South Dakota tribes continue COVID-19 checkpoints

This video of South Dakota governor Kristi Noem’s (Republican) press conference was revealing in that every question, and there were many, after the governor’s statement was about the COVID-19 checkpoints. The governor kept implying that the checkpoints were interfering with some people entering the tribal land. The tribes say that isn’t true. At one point the governor said she wanted to make sure ambulances could get through. When asked if that had happened she backed off. When asked if the SD Highway Patrol would possibly be doing enforcement on tribal lands, she said there would first have to be an agreement with tribal law enforcement to do so. She kept saying she was looking for clarity and it looks like she could use it.

Karen Eagle, Oglala Sioux Tribe media relation specialist, said the tribe has received an outpouring of support from Indian Country and beyond.

“One message that I would really like to get out there is that the tribe just appreciates all of the support and the understanding of so many people that this is actually a sovereignty issue, this is a treaty issue,” Eagle said. “This goes to the very core of our existence as a tribal nation, that we have this inherent right to protect, not only our lands and our waters but the health and wellbeing of our own people,”

The Sisseton-Wahpeton Oyate Chairman Donovan White and Lower Brule Chairman Boyd Gourneau voiced public support for Cheyenne River and Oglala.

“All of our Seven Council Fires stand in unity with Cheyenne River and Oglala Sioux Tribes,” White said. “The governor should work with her state legislators, work with the tribal chairmen, and councils, acknowledge the sovereign authority of the Cheyenne River and Oglala Sioux tribes and come up with a reasonable plan to assist them in protecting public safety and health of our Native people.”

Gourneau said Lower Brule has checkpoints on BIA roads to stop non-tribal-citizens’ access to tribal land and to popular water access to the Missouri River.

“We stand with our brothers. We must band together,” Gourneau said.

South Dakota tribes stand firm behind checkpoints by Dalton Walker, Indian Country Today, 5/10/2020

The issue pits an ambitious governor who has taken a mostly hands-off approach to restrictions on daily life during the pandemic against tribes who say her actions jeopardize their members. And it’s the latest flare-up in a relationship that has been tense since Noem took office in 2018, most notably in a longstanding conflict over construction of the Keystone XL pipeline.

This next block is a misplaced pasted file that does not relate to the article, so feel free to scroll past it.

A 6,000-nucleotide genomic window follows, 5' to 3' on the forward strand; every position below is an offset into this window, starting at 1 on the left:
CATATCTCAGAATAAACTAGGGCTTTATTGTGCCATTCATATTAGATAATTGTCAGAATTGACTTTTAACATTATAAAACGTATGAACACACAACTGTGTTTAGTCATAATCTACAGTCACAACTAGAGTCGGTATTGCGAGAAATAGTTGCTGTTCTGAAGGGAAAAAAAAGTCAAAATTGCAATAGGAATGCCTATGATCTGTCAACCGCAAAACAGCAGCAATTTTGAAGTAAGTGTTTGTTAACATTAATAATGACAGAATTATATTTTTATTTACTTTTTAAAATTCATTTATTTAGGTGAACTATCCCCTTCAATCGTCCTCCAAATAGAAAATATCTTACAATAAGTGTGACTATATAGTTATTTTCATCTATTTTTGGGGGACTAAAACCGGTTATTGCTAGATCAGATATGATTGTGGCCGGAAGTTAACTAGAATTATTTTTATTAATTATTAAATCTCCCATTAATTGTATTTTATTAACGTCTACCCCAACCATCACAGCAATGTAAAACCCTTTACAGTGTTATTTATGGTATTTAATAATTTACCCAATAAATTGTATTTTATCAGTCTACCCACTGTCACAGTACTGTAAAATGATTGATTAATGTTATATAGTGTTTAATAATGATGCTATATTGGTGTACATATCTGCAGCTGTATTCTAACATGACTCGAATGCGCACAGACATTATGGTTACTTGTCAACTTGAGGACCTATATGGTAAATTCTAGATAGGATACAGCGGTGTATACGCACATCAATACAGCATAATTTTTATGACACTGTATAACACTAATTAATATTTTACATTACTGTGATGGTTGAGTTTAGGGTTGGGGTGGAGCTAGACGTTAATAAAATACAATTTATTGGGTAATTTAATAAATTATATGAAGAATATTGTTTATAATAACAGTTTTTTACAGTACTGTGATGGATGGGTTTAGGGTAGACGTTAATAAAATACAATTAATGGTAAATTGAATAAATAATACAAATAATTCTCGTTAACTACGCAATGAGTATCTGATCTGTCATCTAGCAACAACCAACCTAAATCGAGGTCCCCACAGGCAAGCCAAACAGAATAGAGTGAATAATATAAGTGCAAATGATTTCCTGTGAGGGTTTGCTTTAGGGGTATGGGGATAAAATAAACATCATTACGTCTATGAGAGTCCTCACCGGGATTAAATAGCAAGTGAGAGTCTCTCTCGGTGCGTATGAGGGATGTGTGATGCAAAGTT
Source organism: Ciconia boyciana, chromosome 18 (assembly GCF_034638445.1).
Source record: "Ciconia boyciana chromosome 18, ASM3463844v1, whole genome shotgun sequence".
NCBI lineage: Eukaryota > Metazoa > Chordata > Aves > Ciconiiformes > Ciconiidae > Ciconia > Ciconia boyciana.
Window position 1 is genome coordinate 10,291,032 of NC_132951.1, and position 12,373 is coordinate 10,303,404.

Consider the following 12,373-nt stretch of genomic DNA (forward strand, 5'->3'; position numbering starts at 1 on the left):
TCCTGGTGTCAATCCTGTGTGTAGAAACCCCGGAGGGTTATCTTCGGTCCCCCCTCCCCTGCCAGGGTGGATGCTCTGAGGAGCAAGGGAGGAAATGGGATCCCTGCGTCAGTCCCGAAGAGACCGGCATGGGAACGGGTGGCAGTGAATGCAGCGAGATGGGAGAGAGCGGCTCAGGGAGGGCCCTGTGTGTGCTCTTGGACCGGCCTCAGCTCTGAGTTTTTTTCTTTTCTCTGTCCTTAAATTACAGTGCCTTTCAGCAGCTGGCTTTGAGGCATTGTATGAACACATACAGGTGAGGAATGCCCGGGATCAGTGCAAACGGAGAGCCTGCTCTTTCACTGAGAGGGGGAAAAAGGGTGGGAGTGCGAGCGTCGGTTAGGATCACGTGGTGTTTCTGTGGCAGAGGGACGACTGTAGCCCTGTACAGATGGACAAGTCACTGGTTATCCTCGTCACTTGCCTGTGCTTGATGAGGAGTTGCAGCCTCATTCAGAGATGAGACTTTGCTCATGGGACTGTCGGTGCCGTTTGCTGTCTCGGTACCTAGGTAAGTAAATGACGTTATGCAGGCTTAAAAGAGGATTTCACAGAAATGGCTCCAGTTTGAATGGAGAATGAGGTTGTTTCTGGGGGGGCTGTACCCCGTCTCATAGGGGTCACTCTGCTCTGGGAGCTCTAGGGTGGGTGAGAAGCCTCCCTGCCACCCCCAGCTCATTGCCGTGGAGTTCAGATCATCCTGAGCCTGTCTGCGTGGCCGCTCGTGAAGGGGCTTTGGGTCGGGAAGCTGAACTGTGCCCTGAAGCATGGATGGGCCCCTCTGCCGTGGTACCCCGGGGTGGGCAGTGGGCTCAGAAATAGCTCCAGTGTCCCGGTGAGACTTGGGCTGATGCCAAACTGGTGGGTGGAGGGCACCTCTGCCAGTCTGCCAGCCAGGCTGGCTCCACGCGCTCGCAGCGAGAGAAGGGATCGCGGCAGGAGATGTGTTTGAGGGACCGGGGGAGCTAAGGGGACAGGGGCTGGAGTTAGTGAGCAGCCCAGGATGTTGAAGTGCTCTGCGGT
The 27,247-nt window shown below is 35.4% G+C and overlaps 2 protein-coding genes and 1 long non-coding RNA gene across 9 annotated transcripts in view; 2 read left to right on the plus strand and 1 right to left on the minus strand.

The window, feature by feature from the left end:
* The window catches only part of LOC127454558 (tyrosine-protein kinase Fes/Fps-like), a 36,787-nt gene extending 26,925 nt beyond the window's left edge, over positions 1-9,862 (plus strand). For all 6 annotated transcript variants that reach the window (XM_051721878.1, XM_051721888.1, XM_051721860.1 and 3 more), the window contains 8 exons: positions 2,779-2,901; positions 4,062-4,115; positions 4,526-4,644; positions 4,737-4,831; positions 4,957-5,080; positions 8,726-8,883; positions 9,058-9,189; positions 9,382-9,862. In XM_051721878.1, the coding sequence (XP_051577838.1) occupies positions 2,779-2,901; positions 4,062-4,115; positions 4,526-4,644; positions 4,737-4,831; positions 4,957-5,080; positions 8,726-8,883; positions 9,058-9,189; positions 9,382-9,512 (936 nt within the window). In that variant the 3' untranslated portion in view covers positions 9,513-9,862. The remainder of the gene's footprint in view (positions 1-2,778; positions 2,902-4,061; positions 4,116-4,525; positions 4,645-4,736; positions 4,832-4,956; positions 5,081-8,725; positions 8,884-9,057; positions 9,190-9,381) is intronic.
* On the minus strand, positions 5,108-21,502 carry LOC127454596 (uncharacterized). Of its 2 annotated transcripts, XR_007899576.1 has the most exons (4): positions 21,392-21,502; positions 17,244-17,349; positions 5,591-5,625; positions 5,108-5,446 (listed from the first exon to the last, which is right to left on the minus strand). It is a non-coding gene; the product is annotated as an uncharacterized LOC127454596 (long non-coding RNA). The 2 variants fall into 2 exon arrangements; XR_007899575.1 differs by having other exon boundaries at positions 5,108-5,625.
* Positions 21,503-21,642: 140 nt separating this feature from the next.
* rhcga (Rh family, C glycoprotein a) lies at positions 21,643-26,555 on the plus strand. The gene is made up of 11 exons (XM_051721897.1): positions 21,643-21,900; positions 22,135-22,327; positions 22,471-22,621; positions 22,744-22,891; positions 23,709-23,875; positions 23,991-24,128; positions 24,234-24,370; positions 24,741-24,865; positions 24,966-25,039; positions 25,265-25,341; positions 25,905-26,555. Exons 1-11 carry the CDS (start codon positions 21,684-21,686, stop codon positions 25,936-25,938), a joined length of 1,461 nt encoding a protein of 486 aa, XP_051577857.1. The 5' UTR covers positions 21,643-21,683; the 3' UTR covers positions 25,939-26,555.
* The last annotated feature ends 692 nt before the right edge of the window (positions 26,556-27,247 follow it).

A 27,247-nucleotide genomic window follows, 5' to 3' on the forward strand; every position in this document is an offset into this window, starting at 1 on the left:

The Cheyenne River Sioux, in northern South Dakota, and the Oglala Lakota Sioux, in the southwest corner of the state, began their roadblocks in April. Both tribes cited the threat of the virus, combined with their vulnerable populations and poor medical facilities, as urgent reasons to control access.

“We will not apologize for being an island of safety in a sea of uncertainty and death,” Cheyenne River Sioux chairman Harold Frazier said in a statement.

He described a health care system on the reservation with eight hospital beds and six ventilators, saying that the infection could “spread like wildfire” if they weren’t vigilant.

The tribes say they are still allowing essential businesses onto the reservations and said the checkpoints were set up to keep out tourists or other visitors who could be carrying coronavirus infections. The reservations are collectively home to about 30,000 people.

Oglala Sioux president Julian Bear Runner called the state’s approach to the coronavirus pandemic “ineffective,” pointing to a spike in confirmed cases in the state after a mass testing event last week at a hot spot.

Noem’s uncomfortable relationship with tribes dates to her first year in office, in 2018. Noem, mindful of the tumultuous, costly and sometimes violent demonstrations in neighboring North Dakota over the Dakota Access pipeline, pushed the Legislature to pass laws that heightened penalties for violent protest against the Keystone XL pipeline.

South Dakota Gov. Noem, tribes in virus checkpoints standoff. Two Native American tribes in South Dakota continue to defy orders from Gov. Kristi Noem to take down road checkpoints the tribes had set up to stop coronavirus infections from spreading. By STEPHEN GROVES Associated Press, May 11, 2020